Demand-Driven Training for youth employment programs build job-relevant skills valued by employers and useful for self-employment by offering both pre-employment skills development and some form of on-the- job training.
This note argues that investing in children and youth (C&Y) is smart economics. Countries that produce a skilled, healthy, and productive workforce are better positioned in the global economy to achieve economic prosperity, political stability, and social wellbeing. Since capacities built during childhood and the youth period largely determine adult outcomes, effective investments in young people provide important returns not only to the individual and the community, but to society as a whole.
MIDDLE EAST YOUTH INITIATIVE, Wolfensohn Center for Development, Dubai School of Government
Iran’s young men and women face serious challenges in their transitions to employment and marriage. We study the factors that affect these transitions using the 2005 School to Work Transition Survey (SWTS). As this survey contains detailed retrospective data of education, employment, and marital outcomes for youth ages 15-29, it provides a new and valuable tool for exploring the challenges facing these youth.
Youth are three times more likely to be unemployed than adults, even in economies with strong economic growth (ILO, 2008). This begs the question of what is it about youth that leads to such high rates of unemployment? And what can be done to help young people more efficiently integrate into the labor market?
This Note is a tool to provide policymakers and youth-serving organizations with a framework to better diagnose short- to medium-run constraints facing the stock of unemployed youth and to design evidence based youth employment interventions.
In many developed countries, technologies such as mobile phones, computers and the internet are routinely used by young people in education and employment. Most young people are enthusiastic about technology and the benefits it can bring.
Yemen is the poorest country in the Middle East region and one of the poorest in the world. Its population, already overwhelmingly young, is expanding rapidly, creating an explosion in the number of youth aged 15 to 29. In this paper, the authors identify processes through which many Yemeni youth are excluded from the opportunity to become productive adults and positive contributors to society. They present evidence that many youth face social exclusion, whereby they are cut off from the resources and institutions that could assist them in their transition to adulthood.
This paper examines four approaches to technical and vocational education and training used by USAID in South Africa, Indonesia, Georgia, and Morocco between 2007 and 2012 and is based on a 2010 desk review. This review examines how the four programs perform according to nine elements of highly effective workforce development and technical and vocational education and training systems.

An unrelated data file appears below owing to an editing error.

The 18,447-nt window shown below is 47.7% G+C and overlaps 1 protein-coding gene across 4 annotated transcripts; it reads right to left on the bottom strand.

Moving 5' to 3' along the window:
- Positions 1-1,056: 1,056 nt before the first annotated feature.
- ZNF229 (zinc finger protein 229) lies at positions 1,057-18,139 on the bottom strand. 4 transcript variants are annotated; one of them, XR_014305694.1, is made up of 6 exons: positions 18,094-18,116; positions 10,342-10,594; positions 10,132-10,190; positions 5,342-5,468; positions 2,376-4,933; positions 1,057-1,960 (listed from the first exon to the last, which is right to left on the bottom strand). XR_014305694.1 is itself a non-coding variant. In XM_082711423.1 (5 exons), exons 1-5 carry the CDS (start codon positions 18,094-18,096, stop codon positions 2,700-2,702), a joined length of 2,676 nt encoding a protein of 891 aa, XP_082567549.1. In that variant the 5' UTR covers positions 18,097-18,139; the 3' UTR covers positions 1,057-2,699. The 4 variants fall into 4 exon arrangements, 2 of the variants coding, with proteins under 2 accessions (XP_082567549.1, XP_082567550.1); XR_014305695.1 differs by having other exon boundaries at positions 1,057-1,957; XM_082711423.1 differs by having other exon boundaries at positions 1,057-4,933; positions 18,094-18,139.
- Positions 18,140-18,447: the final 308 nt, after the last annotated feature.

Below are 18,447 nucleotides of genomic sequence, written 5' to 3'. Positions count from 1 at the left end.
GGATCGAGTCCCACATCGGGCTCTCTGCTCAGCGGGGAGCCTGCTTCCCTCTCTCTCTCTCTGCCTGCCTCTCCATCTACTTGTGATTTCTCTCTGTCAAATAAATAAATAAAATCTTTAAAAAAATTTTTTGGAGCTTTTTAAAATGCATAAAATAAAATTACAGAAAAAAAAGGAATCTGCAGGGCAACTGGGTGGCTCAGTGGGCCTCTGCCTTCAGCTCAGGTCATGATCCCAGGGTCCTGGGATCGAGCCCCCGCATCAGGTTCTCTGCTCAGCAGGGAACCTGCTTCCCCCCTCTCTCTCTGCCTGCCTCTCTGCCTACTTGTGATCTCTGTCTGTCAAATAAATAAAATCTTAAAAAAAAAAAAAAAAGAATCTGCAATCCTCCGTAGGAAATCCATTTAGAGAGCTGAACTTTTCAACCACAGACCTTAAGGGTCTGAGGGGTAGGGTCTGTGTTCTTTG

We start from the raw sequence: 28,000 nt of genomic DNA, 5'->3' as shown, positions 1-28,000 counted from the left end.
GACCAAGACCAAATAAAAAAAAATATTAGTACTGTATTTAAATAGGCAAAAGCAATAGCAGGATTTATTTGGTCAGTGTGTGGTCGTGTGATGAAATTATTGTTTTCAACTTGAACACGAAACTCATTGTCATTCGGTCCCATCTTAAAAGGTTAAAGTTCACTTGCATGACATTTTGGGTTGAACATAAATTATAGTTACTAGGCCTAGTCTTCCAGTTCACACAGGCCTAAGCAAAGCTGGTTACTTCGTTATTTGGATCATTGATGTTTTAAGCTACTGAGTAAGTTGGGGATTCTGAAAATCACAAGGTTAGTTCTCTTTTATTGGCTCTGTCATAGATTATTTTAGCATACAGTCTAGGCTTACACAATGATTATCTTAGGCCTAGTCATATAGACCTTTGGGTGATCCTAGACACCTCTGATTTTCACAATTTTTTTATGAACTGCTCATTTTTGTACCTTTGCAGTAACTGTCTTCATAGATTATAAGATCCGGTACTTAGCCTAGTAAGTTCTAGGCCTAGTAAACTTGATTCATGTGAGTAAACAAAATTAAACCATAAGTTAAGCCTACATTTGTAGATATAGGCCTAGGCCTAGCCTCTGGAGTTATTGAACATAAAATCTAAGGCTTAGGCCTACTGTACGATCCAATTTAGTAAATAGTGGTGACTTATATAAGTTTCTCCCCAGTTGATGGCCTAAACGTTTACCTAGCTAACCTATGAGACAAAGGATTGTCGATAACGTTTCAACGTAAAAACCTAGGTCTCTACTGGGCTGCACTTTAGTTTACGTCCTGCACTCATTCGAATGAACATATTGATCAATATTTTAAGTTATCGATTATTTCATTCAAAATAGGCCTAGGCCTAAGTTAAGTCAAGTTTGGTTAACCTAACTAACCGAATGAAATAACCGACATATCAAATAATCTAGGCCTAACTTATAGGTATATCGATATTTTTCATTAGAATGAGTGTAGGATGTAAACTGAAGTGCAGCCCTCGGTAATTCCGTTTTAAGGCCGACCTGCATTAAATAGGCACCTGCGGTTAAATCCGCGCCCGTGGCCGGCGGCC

This paper examines the employment impact of multinational enterprises (MNEs) in Liberia. Its principal purpose is to explore the potential role that MNEs could play in creating more and better jobs. It is part of a broader study that also includes Côte d’Ivoire and Sierra Leone. This research is intended to provide a timely and meaningful contribution towards tackling national youth employment challenges exacerbated by fourteen years of armed conflict.
This Quick Note provides an overview of the World Bank report “Striving for Better Jobs: the Challenge of Informality in the Middle East and Africa”. It looks at the hopes of Arab youth during the spring revolution and the current economic situation by focusing on informal employment at a human development angle.
This note presents and analyzes the main design features of a variety of non-publicly provided Active Labor Market Programs in Arab-Mediterranean Countries, with a specific focus on programs targeted at youth. Programs from nine countries are included in the inventory: Morocco, Algeria, Tunisia, Egypt, Lebanon, Syria, Jordan, West Bank and Gaza, and Yemen.
This paper focuses on the extent and persistence of the impact of financial crises on youth (15-24) unemployment rate. It presents empirical estimations on the impact of past financial crises on young workers, as well as investigates the relationship between financial crises and youth unemployment rate by employing fixed effects panel estimation on a large panel of countries (about 70) around the world for the period 1980-2005. Gender specific effects of crises, as well as the “persistence" of the impact of financial crises on young workers is also investigated. Its econometric investigations can be useful to better assess its impact on youth unemployment.